The projects working to Restore Our Earth

By Sana Noor Haq, CNN

Updated 4:30 AM ET, Tue June 8, 2021
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Captured as chicks and kept as status symbol pets in the gardens of hotels and private homes, Rwanda's gray crowned cranes were almost wiped out. Destruction of their habitat for agriculture added to the pressure and by 2012, only around 300 remained in the wild. Then, the majestic birds made a remarkable comeback thanks to local vet and conservationist Olivier Nsengimana, who spearheaded a program encouraging owners to surrender their pets. However, the cranes are still popular as pets, and under threat, in other African countries.
Eastern Egg Rock, an uninhabited seven-acre island six miles off the coast of Maine, was almost stripped of its Atlantic puffin population when hunters arrived in the late 19th century. Ornithologist Stephen Kress first encountered the seabirds over 50 years ago. On learning how threatened they are, he founded Project Puffin, an initiative to bring them back to the New England state. Thanks to Kress's efforts, nearly 200 breeding pairs now nest on the island. Courtesy of Stephen Kress
Kristine Tompkins, the former CEO of outdoor clothing company Patagonia, and her late husband Doug (co-founder of The North Face), set up Tompkins Conservation to create national parks in South America. Among its initiatives, it has created the vast Iberá National Park in northeastern Argentina. It is home to some 4,000 species of plants and animals and when combined with the neighboring Iberá Provincial Park, covers 1.76 million acres -- making it the largest protected area in the country.
Harald von Radebrecht/imageBROKER RF/Getty Images
The arapaima is one of the largest freshwater fish in the world, capable of growing three meters long and weighing 200 kilograms. Overfishing led to population decline in the Amazon river basin, but two decades of work by conservationists and local communities has helped to establish well-managed fisheries -- saving the species and generating a sustainable income for local people. Ricardo Oliveira/AFP/Getty Images
In the US, less than 15% of tallgrass prairie remains, most of it converted to farmland or lost to development. But as conservationists work to revive this iconic landscape, they have looked for help from an unusually hairy ally -- the bison. Up to 30 million bison once grazed on North America's wild grasslands but in the 20th century, they were nearly hunted out of existence. The Nature Conservancy has reintroduced more than 100 bison to Nachusa Grasslands in Illinois. Here, the natural behavior of these "ecosystem engineers" encourages the growth of wildflowers and helps native animal species to thrive.
Scott P. Yates/Rockford Register Star/AP
In 2001, husband and wife Charlie Burrell and Isabella Tree turned to nature to restore their farm, Knepp Estate, in the south of England. In "rewilding" the land, they allowed orderly arable fields to grow into tangled thickets and rugged pastures, and introduced large mammals including Tamworth pigs, Exmoor ponies, longhorn cattle and red, roe and fallow deer. The estate is now home to a wealth of biodiversity and has become a celebrated conservation success story. Charlie Burrell/Knepp Wildland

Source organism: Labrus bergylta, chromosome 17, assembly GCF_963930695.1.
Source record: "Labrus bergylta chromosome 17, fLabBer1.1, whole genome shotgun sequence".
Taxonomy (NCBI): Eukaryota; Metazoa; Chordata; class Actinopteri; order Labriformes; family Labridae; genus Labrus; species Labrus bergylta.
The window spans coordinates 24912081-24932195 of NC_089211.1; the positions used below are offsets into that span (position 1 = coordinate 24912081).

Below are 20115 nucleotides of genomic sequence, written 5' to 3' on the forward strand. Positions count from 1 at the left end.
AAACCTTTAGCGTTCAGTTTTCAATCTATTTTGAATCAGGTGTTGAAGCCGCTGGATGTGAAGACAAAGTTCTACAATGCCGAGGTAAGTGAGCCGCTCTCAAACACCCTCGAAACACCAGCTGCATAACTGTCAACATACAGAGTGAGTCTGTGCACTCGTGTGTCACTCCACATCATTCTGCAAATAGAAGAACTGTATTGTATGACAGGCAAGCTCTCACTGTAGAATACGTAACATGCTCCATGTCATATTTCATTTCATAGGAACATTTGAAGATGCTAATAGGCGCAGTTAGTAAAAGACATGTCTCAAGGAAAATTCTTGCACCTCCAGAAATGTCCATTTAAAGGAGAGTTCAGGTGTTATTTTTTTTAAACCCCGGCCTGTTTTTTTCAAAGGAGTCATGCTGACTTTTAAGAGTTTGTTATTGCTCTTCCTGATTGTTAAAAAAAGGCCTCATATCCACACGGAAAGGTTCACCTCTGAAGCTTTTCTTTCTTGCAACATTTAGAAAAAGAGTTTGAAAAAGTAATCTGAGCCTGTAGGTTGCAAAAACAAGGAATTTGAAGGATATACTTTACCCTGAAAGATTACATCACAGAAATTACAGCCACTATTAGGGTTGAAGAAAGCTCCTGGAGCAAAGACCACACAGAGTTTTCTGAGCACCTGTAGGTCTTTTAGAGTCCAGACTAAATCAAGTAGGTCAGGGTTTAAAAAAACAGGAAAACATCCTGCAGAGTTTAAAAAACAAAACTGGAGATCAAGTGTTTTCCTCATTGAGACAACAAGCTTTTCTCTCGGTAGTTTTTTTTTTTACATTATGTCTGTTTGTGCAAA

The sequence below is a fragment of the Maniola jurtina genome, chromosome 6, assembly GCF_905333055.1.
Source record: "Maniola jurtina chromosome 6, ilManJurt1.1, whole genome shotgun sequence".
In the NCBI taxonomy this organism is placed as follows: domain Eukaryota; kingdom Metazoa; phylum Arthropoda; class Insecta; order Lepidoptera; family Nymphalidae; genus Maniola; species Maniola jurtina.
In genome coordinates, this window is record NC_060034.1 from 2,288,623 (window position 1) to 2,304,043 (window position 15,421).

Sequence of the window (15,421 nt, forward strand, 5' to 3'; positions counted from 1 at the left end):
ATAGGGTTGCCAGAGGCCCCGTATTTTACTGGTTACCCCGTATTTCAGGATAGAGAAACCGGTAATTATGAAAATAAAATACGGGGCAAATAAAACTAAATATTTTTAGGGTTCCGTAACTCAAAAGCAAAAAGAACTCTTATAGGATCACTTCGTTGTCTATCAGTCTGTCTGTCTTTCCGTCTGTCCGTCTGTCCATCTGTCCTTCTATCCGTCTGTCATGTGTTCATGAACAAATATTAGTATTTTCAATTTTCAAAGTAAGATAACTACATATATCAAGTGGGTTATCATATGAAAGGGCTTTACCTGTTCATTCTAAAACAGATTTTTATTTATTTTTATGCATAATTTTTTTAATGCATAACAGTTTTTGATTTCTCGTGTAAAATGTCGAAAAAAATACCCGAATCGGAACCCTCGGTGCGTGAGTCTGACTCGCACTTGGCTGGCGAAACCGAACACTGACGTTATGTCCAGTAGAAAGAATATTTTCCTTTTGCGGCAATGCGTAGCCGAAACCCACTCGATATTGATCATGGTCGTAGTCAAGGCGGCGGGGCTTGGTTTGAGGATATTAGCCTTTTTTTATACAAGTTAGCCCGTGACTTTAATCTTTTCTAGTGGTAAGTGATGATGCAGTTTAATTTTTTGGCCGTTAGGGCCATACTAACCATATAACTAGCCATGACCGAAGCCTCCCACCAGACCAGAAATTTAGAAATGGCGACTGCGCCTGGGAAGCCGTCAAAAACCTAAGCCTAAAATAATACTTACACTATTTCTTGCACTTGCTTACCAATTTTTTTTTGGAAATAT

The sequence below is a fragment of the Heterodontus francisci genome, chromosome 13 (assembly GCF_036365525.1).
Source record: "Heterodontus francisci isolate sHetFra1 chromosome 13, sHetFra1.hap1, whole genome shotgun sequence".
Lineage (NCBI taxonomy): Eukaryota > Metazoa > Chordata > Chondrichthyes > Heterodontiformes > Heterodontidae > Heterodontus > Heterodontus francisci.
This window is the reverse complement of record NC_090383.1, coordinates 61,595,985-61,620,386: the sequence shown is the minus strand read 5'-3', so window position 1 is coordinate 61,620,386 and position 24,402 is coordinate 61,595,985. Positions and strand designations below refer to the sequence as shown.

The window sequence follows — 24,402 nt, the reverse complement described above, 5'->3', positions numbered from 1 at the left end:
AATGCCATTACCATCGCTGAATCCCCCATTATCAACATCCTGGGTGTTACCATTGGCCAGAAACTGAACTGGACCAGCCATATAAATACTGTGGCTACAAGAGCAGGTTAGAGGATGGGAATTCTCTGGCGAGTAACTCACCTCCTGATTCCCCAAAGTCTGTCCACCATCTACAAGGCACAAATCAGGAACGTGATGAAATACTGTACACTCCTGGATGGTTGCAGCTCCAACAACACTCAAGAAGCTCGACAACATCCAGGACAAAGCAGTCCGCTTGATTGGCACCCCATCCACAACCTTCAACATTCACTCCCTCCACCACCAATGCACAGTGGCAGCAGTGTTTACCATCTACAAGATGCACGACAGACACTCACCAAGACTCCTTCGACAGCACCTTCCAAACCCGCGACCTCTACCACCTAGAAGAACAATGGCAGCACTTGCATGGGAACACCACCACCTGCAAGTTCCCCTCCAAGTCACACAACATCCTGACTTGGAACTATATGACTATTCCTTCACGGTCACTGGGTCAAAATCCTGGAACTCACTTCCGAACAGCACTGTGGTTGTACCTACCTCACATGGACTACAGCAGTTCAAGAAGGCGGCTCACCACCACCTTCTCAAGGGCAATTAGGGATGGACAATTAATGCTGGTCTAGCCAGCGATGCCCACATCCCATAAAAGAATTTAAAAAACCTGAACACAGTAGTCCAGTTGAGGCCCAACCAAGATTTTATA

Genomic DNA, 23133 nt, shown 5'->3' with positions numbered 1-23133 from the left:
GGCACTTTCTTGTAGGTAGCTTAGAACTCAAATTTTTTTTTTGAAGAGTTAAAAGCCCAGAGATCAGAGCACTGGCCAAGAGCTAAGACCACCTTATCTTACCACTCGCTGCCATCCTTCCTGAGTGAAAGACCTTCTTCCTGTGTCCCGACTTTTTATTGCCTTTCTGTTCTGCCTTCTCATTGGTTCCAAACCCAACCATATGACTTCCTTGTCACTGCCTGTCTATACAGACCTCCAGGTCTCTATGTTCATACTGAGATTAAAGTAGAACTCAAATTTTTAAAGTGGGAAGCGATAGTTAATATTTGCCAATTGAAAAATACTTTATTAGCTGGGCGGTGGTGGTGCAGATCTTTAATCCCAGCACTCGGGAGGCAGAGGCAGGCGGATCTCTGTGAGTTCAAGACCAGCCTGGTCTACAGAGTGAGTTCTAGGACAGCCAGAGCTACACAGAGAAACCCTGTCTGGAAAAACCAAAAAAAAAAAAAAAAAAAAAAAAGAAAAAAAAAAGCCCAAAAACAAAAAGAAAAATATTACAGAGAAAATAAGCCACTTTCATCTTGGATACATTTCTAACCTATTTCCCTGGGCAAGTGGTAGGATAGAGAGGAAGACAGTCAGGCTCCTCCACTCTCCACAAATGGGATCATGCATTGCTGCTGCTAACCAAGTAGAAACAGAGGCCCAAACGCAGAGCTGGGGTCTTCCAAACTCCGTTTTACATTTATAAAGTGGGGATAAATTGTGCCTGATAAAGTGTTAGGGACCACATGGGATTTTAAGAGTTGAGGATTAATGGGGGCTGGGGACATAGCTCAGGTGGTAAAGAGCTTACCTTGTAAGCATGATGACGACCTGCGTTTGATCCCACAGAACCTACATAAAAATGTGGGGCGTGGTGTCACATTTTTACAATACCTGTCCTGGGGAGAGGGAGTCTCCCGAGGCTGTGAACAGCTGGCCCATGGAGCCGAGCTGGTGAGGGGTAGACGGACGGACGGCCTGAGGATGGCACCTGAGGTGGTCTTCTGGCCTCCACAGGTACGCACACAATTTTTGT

Waterlogged peatland makes up a fifth of the Scottish landscape and stores around 1.6 billion metric tons of carbon -- equivalent to more than 140 years of the country's greenhouse gas emissions. Around 80% of the peatland has been degraded by activities including heavy grazing and soil drainage for agriculture and forestry. The Peatland ACTION project is working to restore it, and 96 square miles of damaged peatland has been put on the road to recovery since 2012. Last year, the Scottish government announced it would invest £250 million ($320 million) in peatland restoration over the next 10 years, with the aim of restoring 965 square miles.
Edward Scott-Clarke/CNN
The olive ridley is the most abundant sea turtle, but it's also at risk of wildlife crime. Paso Pacifico, a US-based conservation group working in Central America, estimates that poachers destroy 90% of sea turtle nests on many of Central America's unprotected beaches, to sell the eggs into the illegal wildlife trade. Scientists at Paso Pacifico have developed decoy eggs fitted with a SIM card and GPS transmitter. These are placed in turtle nests to track stolen eggs and combat trafficking.
Hal Brindley
Three quarters of Costa Rica was once covered in lush rainforest, but excessive tree felling had destroyed between a third and a half of the forest by 1987. However, a government initiative that rewards farmers for practicing sustainable forestry and environmental protection has made Costa Rica the first tropical country to stop and reverse deforestation. With 60% of the land once again forested, the country is now home to about half a million plant and animal species. Nell Lewis